Tuesday, December 26, 2006

Java: RCP Article 2

While not necessarily my intention, I have neglected to write the later few articles in my RCP tutorial. Holiday duties in conjunction with new job responsibilities have eaten away at my free time. Here I am, sitting with the Gamecube version of Zelda, Twilight Princess (no Wii here, I’m sitting that one out until the villainous holiday mobs quit snatching every shipment up 10 minutes after store opening, but I’m not complaining, this is by far one of the most beautiful GC games, if not last gen game on any platform, and some next-gen games, I have ever laid eyes on), Final Fantasy XII (by far, one of the most boring story lines I have ever played, but I will stick it out since it is a Final Fantasy damnit), and Metal Gear Solid: Portable Ops (one of the best friggin hand-held games I have every played in my life, too bad it is marred with the horrid control schema that comes from the poor ergonomic design that is the PSP, but strangely addicting) being largely unplayed due to this lack of leisure time.

So, here is part two of my RCP tutorial. Last time I build a small RCP application that grabbed a list of all my files on the root of my drive (in my case, C:/) and displayed them in a tree. While I had intended to build a JAR file to incorporate with my app that used the Google web API to query Google, wouldn’t you know it, Google went and dropped their web API. THE MODEL for web services, and they drop it. Others believe that this is a signal of the end of the web-services bubble. Personally, I think it’s a sign that Google is become less of the good guy and more like “Evil” shit-heads more concerned with the bottom line. Regardless of motive, I have to change course here…

So as a substitute to the formerly awesome Google web service, I had to build my own simple web service using Tomcat. For this article, I will build a simple web service that returns the string “My Test Webservice” in Eclipse. Nothing fancy, I just didn’t feel like going with Hello World.

First thing first, make sure you have the Eclipse Web Tools project installed. For me, I am using the BIRT All-In-One install of Eclipse 3.2 Catalina, with WTP installed separately via the update manager. The WTP also has a separate All-in-One package. Make sure you also have configured a Server and Server Runtime for testing and debugging. Certain aspects of the application development did not work properly without them. So here, I will walk through the process of creating the server.

First, I went up to File/New and chose Other. I chose the Server category, and chose a Server project. Since I am using Apache Tomcat 4.1 (which I keep around for other projects compatibility) I choose Tomcat 4.1 as my server type. The next screen sets up the server runtime, so I need to set the install directory for Tomcat 4.1, and I set up the JRE location to where my JDK is installed. I am using Java 1.5.09, which when I set the directory, the JRE Name and JRE Libraries automatically filled themselves out. Once setup, I just click Next, and then Finish to complete the setup. Now, I can start and stop this server configuration by going up to Window, Show View, Other, and choose server. A server tab opens up in the same area where the Console tab and the Properties tab are.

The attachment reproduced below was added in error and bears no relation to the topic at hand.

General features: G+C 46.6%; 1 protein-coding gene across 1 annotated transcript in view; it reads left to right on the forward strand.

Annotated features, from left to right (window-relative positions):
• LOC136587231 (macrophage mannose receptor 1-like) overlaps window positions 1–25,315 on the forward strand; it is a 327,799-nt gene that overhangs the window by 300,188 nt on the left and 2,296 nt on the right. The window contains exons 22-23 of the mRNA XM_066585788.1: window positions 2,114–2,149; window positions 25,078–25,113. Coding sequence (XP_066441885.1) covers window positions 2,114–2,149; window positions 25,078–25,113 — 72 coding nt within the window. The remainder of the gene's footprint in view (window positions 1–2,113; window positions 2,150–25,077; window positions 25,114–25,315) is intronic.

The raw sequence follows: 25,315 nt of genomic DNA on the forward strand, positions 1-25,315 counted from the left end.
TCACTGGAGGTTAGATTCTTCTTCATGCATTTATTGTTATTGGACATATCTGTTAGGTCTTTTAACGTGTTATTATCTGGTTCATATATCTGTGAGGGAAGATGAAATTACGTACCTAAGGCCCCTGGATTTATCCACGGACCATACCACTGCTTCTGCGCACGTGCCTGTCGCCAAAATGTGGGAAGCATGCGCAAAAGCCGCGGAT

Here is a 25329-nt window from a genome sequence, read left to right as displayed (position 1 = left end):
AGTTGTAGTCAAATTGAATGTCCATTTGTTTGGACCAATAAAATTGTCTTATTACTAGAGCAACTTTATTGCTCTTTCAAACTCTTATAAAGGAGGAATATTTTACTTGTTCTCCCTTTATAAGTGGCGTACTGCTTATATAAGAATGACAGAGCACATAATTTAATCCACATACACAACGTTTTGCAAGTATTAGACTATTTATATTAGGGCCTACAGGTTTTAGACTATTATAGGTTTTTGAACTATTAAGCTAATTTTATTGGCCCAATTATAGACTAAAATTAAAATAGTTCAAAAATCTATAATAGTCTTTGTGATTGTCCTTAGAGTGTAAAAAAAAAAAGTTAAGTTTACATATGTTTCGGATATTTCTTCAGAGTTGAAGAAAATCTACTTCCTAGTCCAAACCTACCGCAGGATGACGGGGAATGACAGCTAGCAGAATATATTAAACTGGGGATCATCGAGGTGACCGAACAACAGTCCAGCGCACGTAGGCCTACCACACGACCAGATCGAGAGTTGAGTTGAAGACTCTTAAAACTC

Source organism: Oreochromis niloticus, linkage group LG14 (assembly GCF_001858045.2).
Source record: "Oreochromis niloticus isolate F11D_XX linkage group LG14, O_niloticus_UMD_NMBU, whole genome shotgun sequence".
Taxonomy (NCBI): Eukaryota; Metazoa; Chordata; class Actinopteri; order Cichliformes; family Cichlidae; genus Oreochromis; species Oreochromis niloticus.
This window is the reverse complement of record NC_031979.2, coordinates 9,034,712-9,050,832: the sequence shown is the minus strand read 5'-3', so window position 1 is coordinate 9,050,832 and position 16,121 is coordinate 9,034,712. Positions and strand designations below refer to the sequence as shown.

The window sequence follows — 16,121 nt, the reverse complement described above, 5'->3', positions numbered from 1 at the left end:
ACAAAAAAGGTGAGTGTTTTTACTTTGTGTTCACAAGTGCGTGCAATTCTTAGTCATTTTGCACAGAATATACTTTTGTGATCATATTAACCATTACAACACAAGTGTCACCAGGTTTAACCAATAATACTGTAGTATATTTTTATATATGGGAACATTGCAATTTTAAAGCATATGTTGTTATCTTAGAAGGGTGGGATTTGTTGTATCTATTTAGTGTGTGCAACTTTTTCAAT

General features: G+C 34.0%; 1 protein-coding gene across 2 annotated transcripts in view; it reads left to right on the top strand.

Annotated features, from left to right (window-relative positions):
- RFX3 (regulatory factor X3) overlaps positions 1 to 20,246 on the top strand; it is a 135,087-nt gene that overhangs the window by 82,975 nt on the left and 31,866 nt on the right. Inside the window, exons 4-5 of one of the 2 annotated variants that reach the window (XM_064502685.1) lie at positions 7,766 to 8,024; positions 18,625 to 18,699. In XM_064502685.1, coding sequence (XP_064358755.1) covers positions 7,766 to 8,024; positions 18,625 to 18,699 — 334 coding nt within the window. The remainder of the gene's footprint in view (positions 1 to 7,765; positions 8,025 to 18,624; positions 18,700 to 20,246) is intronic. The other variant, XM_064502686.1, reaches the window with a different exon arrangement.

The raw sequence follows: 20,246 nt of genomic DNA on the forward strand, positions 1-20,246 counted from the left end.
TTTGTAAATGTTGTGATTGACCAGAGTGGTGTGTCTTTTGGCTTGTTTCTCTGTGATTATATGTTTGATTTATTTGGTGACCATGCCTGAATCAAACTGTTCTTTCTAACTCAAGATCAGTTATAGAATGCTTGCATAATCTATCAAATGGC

Figure 1. Server Configuration

Figure 2. Servers Tab

With that installed, I created a new Dynamic Web Project called MyWebService. I make sure that my Target Runtime is set to the Runtime configured in my server project configuration. On the next screen, I do not set any other configurations and keep things default (Dynamic Web Module and Java are checked, JavaServer faces is not). I keep the Context Root set to MyWebService and the content directory to default. Once done I click Finish.

Figure 3. New Dynamic Web Project

With my project created, I create a new Java class in my project called MyWebService in the com.digiassn.blogspot package. I write the following code for this class:

package com.digiassn.blogspot;

public class MyWebService
public String outputResponse()
return "My Test Webservice";

Once done, I save the file, then in the Project Explorer, I right-mouse click on the MyWebService.java file, go to Web Services, and choose Create Web Service. I use the following settings:

Figure 4. Web Service Configuration

I also choose to create a WSDL file to for other future programs to consume this service, which will include the finalization of the RCP application. On the next few screens, I have to start the Server in order to proceed, which publishes the project. I also choose not to publish to a UDDI registry.

Now, I want to test my installation, so I go to the following URL:


And the WSDL file is located here:


So now I want to test my web service to make sure it works. This is actually incredibly easy in Eclipse with WTP, a lot easier than I would have thought. One way I can test is to right-mouse click on the MyWebService.java file, choose web service, and select Generate Sample JSP. I get a Web Services Test Client page with some buttons and some panes with the example outputs. I can also go to the WebContent/wsdl/MyWebService.wsdl file and choose “Test with Web Services Explorer”. From here, I can launch various test pages and view the SOAP envelope messages that get sent back and forth.

Now I can publish to the server and I have my web service to consume in the RCP application.

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